How to Write a Descriptive Essay for a Cultural Narrative
Whether you write about another culture or your own, the key to writing an effective cultural narrative is to focus on a single aspect of the culture. Your descriptive essay should have a central idea that guides the content and provides description -- or specific details -- about the topic. The narrative should also include analysis and reflection in which you think about the content, draw connections and come to conclusions.
The content of your essay can address various aspects of culture, including traditions, family, holidays, religious and spiritual practices, gender roles, art, music, methods of communication and oral history. If you're writing about a particular aspect of culture in the U.S., California State University in Fresno suggests writing about topics such as the civil rights movement, racism and discrimination, blues and gospel music or Mexican immigration. Once you have selected a topic, you can compose a thesis statement for your essay.
2 Thesis Statement
Even a personal narrative essay needs to have a main point. So while the essay presents a description of the topic, it should also be guided by a single, clear thesis statement. For example, the main idea of your cultural narrative can be, "The practice of orally passing history and traditions through generations has helped preserve aspects of African culture in American society today." Be as specific as possible in the diction and phrasing of the thesis statement to avoid making the scope of the topic too large to address successfully in a single essay.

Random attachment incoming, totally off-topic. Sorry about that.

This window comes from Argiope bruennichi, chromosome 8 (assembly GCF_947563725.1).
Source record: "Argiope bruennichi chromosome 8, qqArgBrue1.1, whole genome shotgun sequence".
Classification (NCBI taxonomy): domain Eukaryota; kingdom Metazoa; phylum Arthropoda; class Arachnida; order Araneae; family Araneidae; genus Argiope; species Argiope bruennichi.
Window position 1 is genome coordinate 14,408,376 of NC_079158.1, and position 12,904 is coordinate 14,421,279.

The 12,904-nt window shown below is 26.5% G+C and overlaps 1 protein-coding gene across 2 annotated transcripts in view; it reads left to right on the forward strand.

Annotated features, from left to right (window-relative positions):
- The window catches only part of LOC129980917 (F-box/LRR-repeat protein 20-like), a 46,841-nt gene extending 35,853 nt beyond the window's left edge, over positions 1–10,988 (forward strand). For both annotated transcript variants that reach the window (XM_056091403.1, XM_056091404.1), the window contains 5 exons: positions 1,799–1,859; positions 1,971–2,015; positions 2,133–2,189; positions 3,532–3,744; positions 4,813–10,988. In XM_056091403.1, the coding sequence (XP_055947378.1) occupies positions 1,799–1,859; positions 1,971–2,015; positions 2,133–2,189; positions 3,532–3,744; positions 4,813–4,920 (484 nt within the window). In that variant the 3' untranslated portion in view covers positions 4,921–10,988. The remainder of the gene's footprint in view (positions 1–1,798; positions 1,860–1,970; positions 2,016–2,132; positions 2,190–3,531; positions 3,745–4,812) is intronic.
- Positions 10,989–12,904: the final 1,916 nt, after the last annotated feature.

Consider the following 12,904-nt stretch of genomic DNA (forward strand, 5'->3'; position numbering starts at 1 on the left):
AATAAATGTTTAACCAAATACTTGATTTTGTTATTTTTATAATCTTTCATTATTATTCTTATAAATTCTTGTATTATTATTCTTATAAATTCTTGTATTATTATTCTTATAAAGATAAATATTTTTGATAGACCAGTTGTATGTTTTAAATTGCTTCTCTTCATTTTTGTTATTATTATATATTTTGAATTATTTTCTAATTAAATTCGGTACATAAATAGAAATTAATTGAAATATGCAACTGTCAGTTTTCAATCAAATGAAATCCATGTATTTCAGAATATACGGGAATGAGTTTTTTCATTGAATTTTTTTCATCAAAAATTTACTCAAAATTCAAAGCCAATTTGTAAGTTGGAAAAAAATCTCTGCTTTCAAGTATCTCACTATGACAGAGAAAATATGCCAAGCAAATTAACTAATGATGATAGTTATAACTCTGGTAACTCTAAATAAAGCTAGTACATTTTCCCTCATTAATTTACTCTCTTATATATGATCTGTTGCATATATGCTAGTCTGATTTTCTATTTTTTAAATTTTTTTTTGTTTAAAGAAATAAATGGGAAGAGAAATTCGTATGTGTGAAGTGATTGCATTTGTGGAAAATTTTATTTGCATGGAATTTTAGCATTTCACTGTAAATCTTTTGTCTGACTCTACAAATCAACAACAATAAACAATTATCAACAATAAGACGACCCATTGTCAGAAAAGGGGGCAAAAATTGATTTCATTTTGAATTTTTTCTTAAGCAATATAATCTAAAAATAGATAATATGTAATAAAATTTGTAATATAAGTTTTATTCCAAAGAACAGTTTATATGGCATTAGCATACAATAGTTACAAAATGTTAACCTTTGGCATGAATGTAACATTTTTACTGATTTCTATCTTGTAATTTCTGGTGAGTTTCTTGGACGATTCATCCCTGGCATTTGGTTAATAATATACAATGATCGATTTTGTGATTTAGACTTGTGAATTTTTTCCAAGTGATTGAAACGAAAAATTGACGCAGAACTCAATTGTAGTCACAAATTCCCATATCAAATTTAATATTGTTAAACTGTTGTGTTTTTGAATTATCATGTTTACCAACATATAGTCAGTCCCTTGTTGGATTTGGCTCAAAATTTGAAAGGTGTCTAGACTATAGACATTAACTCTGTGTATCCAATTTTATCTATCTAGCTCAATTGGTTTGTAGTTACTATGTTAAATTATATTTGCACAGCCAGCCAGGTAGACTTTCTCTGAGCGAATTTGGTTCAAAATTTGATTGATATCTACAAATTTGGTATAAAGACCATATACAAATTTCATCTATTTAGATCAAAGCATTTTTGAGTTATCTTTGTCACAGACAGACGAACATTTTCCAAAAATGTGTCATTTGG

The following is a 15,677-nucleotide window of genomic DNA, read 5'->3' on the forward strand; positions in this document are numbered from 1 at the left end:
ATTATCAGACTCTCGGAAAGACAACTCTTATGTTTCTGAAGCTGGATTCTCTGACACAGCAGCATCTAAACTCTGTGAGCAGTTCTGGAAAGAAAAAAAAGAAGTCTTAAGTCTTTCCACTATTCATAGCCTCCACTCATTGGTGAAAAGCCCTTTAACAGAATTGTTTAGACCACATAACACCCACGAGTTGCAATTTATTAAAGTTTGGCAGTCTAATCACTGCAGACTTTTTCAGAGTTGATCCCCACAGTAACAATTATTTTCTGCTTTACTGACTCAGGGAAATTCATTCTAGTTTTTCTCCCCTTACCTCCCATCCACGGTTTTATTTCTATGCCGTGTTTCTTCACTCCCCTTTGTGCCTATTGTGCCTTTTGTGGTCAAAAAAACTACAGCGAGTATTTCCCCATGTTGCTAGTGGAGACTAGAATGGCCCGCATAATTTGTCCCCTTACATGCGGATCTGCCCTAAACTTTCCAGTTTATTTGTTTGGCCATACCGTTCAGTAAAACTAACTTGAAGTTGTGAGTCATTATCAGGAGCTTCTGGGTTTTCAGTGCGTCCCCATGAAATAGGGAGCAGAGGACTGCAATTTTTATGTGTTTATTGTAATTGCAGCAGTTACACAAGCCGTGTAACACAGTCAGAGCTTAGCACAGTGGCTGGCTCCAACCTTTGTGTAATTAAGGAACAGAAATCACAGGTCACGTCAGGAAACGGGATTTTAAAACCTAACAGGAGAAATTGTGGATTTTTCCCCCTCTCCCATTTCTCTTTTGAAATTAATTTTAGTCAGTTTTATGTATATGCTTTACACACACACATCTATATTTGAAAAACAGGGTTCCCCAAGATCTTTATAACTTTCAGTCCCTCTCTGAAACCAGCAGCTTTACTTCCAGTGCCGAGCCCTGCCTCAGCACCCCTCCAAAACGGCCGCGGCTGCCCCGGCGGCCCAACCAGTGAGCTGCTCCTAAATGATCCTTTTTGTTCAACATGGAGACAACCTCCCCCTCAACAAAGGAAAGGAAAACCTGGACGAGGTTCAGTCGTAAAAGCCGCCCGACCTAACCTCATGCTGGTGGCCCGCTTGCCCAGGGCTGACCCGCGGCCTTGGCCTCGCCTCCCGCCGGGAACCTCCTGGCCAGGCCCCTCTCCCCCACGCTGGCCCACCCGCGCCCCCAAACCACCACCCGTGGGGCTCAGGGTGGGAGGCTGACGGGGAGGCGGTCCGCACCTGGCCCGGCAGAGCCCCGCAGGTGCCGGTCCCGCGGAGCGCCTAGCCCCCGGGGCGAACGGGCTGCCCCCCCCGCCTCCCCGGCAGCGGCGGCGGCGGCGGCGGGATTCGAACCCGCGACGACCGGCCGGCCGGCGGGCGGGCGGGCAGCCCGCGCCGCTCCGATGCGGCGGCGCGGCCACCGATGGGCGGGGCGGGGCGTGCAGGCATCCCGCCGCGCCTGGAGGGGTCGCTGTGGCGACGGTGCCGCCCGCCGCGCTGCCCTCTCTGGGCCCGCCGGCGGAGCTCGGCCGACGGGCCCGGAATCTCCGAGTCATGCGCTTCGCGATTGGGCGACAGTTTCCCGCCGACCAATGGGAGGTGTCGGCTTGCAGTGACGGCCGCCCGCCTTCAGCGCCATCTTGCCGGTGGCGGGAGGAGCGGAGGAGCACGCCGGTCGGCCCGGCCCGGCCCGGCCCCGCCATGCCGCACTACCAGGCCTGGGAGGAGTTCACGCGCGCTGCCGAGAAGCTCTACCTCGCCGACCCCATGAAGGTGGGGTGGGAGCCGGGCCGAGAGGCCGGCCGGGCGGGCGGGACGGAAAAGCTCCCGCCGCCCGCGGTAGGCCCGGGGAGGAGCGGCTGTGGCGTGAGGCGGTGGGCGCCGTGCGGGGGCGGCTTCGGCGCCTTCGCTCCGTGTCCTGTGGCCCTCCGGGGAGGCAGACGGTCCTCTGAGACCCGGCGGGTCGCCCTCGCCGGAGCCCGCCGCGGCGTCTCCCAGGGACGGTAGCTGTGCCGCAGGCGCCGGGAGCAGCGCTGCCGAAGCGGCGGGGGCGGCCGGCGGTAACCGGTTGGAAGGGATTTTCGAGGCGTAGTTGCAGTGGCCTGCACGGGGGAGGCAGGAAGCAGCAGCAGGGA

According to Butte College, a descriptive essay shows the content rather than tells it. This involves proper organization and the ability to discern between relevant and irrelevant information. In the essay's body paragraphs, give plenty of specific examples to support your main idea. This evidence can come in the form of anecdotes, historical references, hypothetical examples or statistics. Providing details and examples allows the reader to visualize and understand the essay's conceptual claims in more concrete terms.
Since your essay has a main idea, to some degree you must prove that central idea to the reader. Through analysis and reflection you can show the reader how you identified relationships and drew conclusions about the topic. Questions to address while writing include why something happens, how it happens, why it matters, who it affects and what the long-term effects are. The analysis, like the examples, belong in the body paragraphs of your cultural narrative essay.